United States Aspen Music Festival  – Chausson, Smetana, Schubert, Fauré, Brahms, Barber, Saint-Saëns, Leclair, J.S. Bach, Handel, Purcell: Soloists, Nicolas McGegan (conductor), Benedict Music Tent and Harris Hall, Aspen, CO. 10-13.7.2017. (HS)
Chamber Music, Benedict Music Tent, 10 July
Faculty and guest artists
Chausson — Piano Quartet in A major Op.30 [Naoko Tanaka (violin), Victoria Chang (viola), Michael Mermagen (cello), Conrad Tao (piano)]
Smetana — Piano Trio in G minor Op.15 [Alexander Kerr (violin), Desmond Hoebig (cello), Anton Nel (piano)]
Schubert — Rondo in A major, D. 951, op. 107 [Arie Vardi, Yefim Bronfman (piano)]
Piano Duo Recital, Harris Hall, 11 July
Anna Polonsky, Orion Weiss (piano)
Fauré — Dolly, Op. 56, No. 1
Brahms — Variations on a Theme by Schumann, Op. 23
Barber — Souvenirs, Op. 28
Saint-Saëns — Variations on a Theme of Beethoven in E-flat major, Op. 35
Recital, Harris Hall, 12 July
Stefan Jackiw (violin), Anna Polonsky (piano)
Brahms — Violin Sonata No.2 in A major Op.100; No.3 in D minor Op.108; No.1 in G major Op.78
A Baroque Evening, Harris Hall, 13 July
Faculty and student artists, Nicolas McGegan (conductor)
Leclair — Suite from Scylla et Glaucus Op.11
J. S. Bach — Violin Concerto in A minor, BWV 1041 [William Hagen (violin)
J. S. Bach — Brandenburg Concerto No. 5 in D major [Alexander Kerr (violin), Nadine Asin (flute), Anton Nel (piano)]
Handel — From Water Music Suite in G Major HWV 350
Purcell — Suite from The Fairy Queen
From Sunday to Wednesday, Brahms was the center of attention in the Aspen Music Festival’s prime-time concerts. Thursday, however, the spotlight moved to Bach and his contemporaries, delivering a welcome change of pace in the hands of conductor Nicolas McGegan.
Not that there’s anything wrong with Brahms, of course, but Bach’s Fifth Brandenburg Concerto, featuring three of the festival’s A-list regulars, was doubly infectious. Well known for his period-instrument Philharmonia Baroque, McGegan proved adept at catching the spirit of the era – even on modern instruments with an all-student orchestra.
Alexander Kerr (violin) and Nadine Asin (flute) brought fluidity, precision and flair to their work in the concerto, but it was Anton Nel who dazzled most. Playing the extensive keyboard part on piano (it’s usually heard on harpsichord) made sense with all the other modern instruments on the stage, and created a richer texture than the harpsichord’s jangling skeleton sound. Nel made the rapid-fire runs, twists, and turns fly with the breeze, almost nonchalantly bringing to life pages dark with 32nd-notes, both as accompaniment and into the extensive first-movement cadenza. The slow movement unfolded with unity of purpose, and the finale danced with a sense of joy.
William Hagen (violin), a veteran of many summers as a student in Aspen, lavished a minimum of vibrato to create a lean Baroque-like sound and a sprightly sense of rhythm to Bach’s Violin Concerto in A minor. McGegan and the ensemble were especially sparkly in the two final pieces, a short selection from Handel’s Water Music and a colorful dip into a suite from Purcell’s Faerie Queen.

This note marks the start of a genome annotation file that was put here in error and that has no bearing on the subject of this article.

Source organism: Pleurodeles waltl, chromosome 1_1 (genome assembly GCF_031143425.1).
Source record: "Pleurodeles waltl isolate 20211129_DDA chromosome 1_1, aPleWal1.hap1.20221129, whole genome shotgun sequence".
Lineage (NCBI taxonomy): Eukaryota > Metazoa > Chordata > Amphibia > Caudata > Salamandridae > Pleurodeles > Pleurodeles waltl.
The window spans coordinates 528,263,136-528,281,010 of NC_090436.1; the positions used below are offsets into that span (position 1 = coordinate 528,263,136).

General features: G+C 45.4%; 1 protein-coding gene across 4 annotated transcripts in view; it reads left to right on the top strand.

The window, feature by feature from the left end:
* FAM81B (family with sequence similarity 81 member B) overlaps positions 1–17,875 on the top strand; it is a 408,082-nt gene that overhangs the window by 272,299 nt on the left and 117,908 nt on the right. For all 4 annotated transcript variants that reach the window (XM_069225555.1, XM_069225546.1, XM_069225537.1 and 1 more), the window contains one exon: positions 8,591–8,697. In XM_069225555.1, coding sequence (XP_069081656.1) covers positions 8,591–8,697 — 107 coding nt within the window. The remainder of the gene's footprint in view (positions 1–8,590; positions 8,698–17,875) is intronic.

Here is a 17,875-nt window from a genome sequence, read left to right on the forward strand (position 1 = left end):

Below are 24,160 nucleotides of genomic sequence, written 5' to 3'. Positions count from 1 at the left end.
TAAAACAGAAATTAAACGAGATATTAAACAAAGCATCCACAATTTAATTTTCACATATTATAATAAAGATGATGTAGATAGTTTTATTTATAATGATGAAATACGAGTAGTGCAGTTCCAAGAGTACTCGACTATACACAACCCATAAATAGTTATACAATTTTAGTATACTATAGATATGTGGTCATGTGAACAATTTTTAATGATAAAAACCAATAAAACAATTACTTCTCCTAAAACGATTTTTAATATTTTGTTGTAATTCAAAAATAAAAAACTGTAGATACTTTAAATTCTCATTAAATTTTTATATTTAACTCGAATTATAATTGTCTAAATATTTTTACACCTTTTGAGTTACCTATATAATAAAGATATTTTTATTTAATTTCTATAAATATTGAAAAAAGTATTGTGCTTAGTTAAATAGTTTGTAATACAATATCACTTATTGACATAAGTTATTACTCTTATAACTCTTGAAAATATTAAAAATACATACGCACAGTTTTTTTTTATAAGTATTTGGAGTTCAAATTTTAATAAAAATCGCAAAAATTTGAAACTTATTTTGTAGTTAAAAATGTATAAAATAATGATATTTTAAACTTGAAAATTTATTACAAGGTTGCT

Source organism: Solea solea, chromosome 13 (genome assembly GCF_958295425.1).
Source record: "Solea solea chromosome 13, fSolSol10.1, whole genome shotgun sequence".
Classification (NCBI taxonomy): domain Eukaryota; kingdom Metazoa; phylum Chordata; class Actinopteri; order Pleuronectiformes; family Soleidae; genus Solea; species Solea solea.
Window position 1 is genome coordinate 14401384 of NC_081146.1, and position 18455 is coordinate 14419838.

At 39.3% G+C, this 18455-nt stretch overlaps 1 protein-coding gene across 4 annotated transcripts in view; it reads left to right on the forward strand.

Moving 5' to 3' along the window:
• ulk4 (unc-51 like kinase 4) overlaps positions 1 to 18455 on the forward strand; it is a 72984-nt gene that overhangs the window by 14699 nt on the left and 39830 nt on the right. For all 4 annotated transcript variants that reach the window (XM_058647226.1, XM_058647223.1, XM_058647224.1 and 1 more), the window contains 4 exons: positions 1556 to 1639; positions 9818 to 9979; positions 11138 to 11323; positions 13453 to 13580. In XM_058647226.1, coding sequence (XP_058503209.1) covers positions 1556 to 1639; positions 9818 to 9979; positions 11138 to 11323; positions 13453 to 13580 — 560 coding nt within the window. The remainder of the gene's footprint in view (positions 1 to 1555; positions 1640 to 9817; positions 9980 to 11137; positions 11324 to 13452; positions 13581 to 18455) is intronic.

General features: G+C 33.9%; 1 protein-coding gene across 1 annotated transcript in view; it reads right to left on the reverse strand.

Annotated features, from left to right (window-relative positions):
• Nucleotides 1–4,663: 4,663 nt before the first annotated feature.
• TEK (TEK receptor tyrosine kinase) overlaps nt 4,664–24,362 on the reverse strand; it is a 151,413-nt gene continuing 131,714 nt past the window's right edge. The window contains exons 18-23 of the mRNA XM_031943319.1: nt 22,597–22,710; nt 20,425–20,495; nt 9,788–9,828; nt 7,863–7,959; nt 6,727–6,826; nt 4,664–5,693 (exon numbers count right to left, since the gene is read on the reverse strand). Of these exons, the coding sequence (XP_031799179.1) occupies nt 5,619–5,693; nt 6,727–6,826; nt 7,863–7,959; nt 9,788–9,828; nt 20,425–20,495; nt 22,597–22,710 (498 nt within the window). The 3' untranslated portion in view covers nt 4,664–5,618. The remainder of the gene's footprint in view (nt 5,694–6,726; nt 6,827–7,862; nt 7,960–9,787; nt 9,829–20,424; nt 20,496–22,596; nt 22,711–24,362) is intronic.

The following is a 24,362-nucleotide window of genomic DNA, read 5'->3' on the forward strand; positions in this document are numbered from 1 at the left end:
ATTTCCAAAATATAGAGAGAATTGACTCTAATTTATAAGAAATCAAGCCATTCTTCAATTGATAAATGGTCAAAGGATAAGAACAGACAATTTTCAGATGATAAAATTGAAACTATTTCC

Playing the three Brahms violin sonatas Wednesday evening, Stefan Jackiw’s sweet violin sound combined with the soft-edged playing of pianist Anna Polonsky to make music that felt like a gauzy dream, perfect for a drawing room but perhaps less communicative to a rapt audience in 600-seat Harris Hall. The sonatas are full of singing passages for the violin, many of them quiet.
Despite this instinct for musical intimacy, quieter moments in the first half (Sonatas 2 and 3) often seemed tentative and breathy rather than silky. Broader phrases, with more intensity, came off better. Jackiw played the more extroverted First Sonata with more assurance. Encores of miniatures by both Clara and Robert Schumann brought the evening to a quiet conclusion.
In Tuesday’s piano duo recital, Polonsky and her husband, Orion Weiss, dispatched Brahms’ Variations on a Theme by Schumann with grace, their four hands on the same piano. But the highlights of the program were two lighter-weight pieces: Fauré’s charming Dolly suite and Barber’s Souvenirs.
Though written over the years as birthday gifts for the daughter of a singer with whom the composer had a long-running affair, Dolly reflects a winning innocence, which the pianists captured neatly. Souvenirs, a collection of six pastiches of dance music, glistened with wit, especially in the mock-serious Hesitation-Tango. Its nimbleness made Saint-Saëns’ two-piano Variations on a Theme of Beethoven, the most technically challenging work on the program, seem like a show-off – technique over substance.
Four redoubtable pianists anchored Monday’s chamber music program, bringing weight and color to three less-often-heard Romantic-era pieces in the vast spaces of the Benedict Music Tent (where passing rainstorms drummed on the tent roof before finally drenching the departing audience on their way out). The music highlighted three quite different pianistic styles.
Conrado Tao’s fluidity of attack and astonishing range of colors brought extra depth to Chausson’s Piano Quartet in A major, the string parts more conventionally fashioned by Naoko Tanaka (violin), Victoria Chiang (viola) and Michael Mermagen (cello). In Smetana’s emotionally wrought Piano Trio in G minor, Nel’s suppleness of tone complemented longtime faculty partners Kerr (violin) and Desmond Hoebig (cello), impressive for their communication and unity. And in a charmingly lightweight finale, longtime Israeli friends Arie Vardi and Yefim Bronfman shared a single piano in Schubert’s gentle Rondo in A major, all crystalline and pure.